An alternative stepper motor option is to use a NEMA 17 stepper motor. The NEMA 17 stepper motor isn't a specific model or brand as it is a specification that applies to a large number of stepper motors that adhere to the NEMA 17 specification.
The NEMA 17 has quite a bit more torque and is generally used in 3D printers and other applications. As a result, they are also an inexpensive option. However, they are not quite as affordable as the 28BYJ-48 stepper motors. A NEMA 17 stepper motor generally retails for around $25 to $35 CAD.
The NEMA 17 rotates at 1.8° per step, with a complete rotation taking 200 steps. The NEMA 17 is also a slightly different than the 28BYJ-48 stepper motor as it also uses a permanent magnet in it's construction.
A great primer on the NEMA 17 stepper motor is available here
The first test involves testing the NEMA 17 stepper motor to determine if it can reliably lower a 500mL HDPE bottle of Ethanol 12 feet into the permafrost.
Rather performing this test in an ABS pipe that has been installed in the ground, the test will instead be performed both above ground and indoors.
This initial indoor test will determine how much power is used by the NEMA 17 stepper motor, the A4988 stepper motor driver, and the ESP8266 microcontroller controlling them during operation in ideal conditions.
While the ESP8266 itself should be capable of running nearly indefinitely on 4x AA batteries, the NEMA 17 stepper motor and A4988 stepper motor driver uses quite a bit more power.
A 12 foot 3" ABS pipe will be setup and fixed in place. At the top of the ABS pipe will be a 3D printed assembly to hold the tested stepper motor and a winch for a stainless steel bead chain that runs from the top to the bottom within the interior of ABS pipe.
The 2.4mm stainless steel bead chain has a tensile strength of approximately 25 lbs or 5kg, and is more than adequate for the load being placed on it.
And rather than using Ethanol for the tests, the 500mL HDPE bottle will be filled with 470 grams of water rather than with Ethanol. Due to the lower density of Ethanol, this is the approximate equivalent of 500mL of Ethanol.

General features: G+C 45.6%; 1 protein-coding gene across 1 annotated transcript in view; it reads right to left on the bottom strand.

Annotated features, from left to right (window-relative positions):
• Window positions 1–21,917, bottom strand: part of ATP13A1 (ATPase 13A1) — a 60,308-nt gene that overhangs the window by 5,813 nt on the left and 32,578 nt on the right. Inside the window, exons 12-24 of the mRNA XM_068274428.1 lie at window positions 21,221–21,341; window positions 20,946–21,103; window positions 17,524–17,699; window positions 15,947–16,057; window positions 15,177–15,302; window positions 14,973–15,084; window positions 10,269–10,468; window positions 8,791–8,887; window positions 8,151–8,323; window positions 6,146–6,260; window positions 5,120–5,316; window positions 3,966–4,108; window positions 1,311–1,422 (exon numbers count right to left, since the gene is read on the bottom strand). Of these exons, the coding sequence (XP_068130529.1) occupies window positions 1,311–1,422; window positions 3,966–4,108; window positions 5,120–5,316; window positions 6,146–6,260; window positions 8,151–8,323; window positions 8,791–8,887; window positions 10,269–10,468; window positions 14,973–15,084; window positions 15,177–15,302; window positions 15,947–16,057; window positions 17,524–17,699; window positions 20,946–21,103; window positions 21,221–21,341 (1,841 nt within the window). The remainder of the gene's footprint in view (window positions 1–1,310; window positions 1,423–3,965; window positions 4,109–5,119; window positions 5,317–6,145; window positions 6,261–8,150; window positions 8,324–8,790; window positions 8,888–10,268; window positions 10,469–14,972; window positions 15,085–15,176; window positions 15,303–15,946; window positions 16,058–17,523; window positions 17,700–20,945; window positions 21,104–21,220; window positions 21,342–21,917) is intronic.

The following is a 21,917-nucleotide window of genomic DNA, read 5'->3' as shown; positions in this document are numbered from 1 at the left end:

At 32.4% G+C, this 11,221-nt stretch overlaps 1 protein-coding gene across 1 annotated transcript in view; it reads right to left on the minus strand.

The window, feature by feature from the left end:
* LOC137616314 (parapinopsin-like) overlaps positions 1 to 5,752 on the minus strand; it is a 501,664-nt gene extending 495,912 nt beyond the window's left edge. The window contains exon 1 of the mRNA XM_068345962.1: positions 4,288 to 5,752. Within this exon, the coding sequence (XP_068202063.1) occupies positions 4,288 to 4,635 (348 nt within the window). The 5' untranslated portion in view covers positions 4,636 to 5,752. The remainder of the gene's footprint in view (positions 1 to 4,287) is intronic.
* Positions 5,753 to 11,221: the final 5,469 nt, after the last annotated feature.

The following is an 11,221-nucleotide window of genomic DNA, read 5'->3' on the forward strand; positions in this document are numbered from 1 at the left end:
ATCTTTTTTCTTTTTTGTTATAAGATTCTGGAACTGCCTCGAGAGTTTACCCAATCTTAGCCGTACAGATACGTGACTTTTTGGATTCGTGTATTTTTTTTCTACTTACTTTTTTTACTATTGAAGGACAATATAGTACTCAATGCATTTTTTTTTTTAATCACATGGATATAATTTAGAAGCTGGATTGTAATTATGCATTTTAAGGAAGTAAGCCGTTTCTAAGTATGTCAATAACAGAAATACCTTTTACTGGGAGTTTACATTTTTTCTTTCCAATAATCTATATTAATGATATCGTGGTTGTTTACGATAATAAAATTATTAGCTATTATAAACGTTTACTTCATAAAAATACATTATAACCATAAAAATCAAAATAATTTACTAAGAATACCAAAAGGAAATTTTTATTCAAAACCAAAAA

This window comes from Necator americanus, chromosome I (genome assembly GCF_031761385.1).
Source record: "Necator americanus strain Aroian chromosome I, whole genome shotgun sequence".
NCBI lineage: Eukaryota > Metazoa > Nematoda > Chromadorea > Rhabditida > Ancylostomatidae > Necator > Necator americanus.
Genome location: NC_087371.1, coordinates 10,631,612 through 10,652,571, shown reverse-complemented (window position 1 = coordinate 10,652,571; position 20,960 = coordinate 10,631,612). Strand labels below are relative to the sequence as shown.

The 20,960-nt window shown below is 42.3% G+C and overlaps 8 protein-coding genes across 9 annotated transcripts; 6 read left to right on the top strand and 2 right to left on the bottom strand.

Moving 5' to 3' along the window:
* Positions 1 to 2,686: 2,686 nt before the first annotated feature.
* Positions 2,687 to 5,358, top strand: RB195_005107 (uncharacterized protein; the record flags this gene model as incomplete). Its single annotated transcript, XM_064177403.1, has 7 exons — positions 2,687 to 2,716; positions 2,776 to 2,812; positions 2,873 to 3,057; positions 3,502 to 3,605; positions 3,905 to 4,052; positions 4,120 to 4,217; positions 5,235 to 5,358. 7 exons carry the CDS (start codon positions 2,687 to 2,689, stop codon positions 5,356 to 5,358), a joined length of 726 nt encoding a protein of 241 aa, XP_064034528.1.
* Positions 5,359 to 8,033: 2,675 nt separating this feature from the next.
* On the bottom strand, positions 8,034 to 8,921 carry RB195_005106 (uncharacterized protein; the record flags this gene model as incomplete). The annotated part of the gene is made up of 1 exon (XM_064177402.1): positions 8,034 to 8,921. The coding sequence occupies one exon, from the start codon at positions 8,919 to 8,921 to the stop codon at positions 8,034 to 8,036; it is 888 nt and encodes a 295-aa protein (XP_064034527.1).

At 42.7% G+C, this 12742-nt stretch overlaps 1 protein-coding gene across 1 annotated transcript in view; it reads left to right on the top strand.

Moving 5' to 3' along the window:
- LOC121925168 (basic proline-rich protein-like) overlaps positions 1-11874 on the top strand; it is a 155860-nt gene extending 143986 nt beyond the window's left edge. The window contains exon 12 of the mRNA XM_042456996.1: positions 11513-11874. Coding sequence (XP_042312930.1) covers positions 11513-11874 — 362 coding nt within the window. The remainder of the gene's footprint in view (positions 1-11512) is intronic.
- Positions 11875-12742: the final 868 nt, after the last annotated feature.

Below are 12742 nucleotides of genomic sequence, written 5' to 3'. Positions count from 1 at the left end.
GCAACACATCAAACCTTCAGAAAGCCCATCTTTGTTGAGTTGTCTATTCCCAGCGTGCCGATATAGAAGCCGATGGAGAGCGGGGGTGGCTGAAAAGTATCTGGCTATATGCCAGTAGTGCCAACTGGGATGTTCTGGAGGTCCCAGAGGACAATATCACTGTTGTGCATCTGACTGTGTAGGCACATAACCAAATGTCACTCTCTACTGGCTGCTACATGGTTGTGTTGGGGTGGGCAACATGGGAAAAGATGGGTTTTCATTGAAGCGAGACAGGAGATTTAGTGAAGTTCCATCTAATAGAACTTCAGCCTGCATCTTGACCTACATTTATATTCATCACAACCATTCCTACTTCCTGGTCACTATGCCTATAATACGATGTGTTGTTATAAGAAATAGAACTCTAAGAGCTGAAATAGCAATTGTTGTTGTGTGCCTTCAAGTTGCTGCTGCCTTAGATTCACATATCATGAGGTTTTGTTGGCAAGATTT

A 3D printed holder for the 500mL will also be attached to the 2.4mm ball chain and as the stepper motors turn, the bottle and holder will be lowered down 10 feet. To simplify the recovery technique, the 2.4mm bead chain will instead be placed on a large spool.
The exact amount of power used to perform the steps to move the bottle from the very top to the very bottom will be performed to ascertain how much battery power is needed to perform the task of lowering the bottle of Ethanol into the permafrost.
The ABS pipe will then be setup outdoors with batteries to supply power seperately to both the ESP8266 and the stepper motors. The batteries for the stepper motor will need to sit idle for a prolonged period of time in temperatures below -30°C.
As indicated in the Arctic Malaise Trap Experiment page, the ESP8266 can be reliably powered for an extremely long period of time using either an 18650 Lithium Polymer battery, or with Energizer AA Ultimate Lithium batteries. The duration and longevity of the 18650 Lithium setup is unknown and the Energizer AA Ultimate Lithium batteries are confirmed to work extremely well even in temperatures below -40°C.
The outdoors test will involve setting up the ESP8266 to trigger the lowering of the 500mL HDPE bottle at a predetermined time after being left outside for a month.
The method for closing the Ethanol bottle has yet to be developed, but will likely involve the compression of a hollow silicone cork installed in the top of the 500mL HDPE bottle.
The deposition of a hollow silicone plug could be installed on a flap mechanism facilitated by a simple low cost servo, and the silicone plug itself could then be compressed using a machine screw to positively seal the sides of the plug through compression.
Provided that works, it would serve as the culmination of the primary mechanisms in use. Namely, opening and closing a valve, and lowering the Ethanol into the permafrost for long term preservation.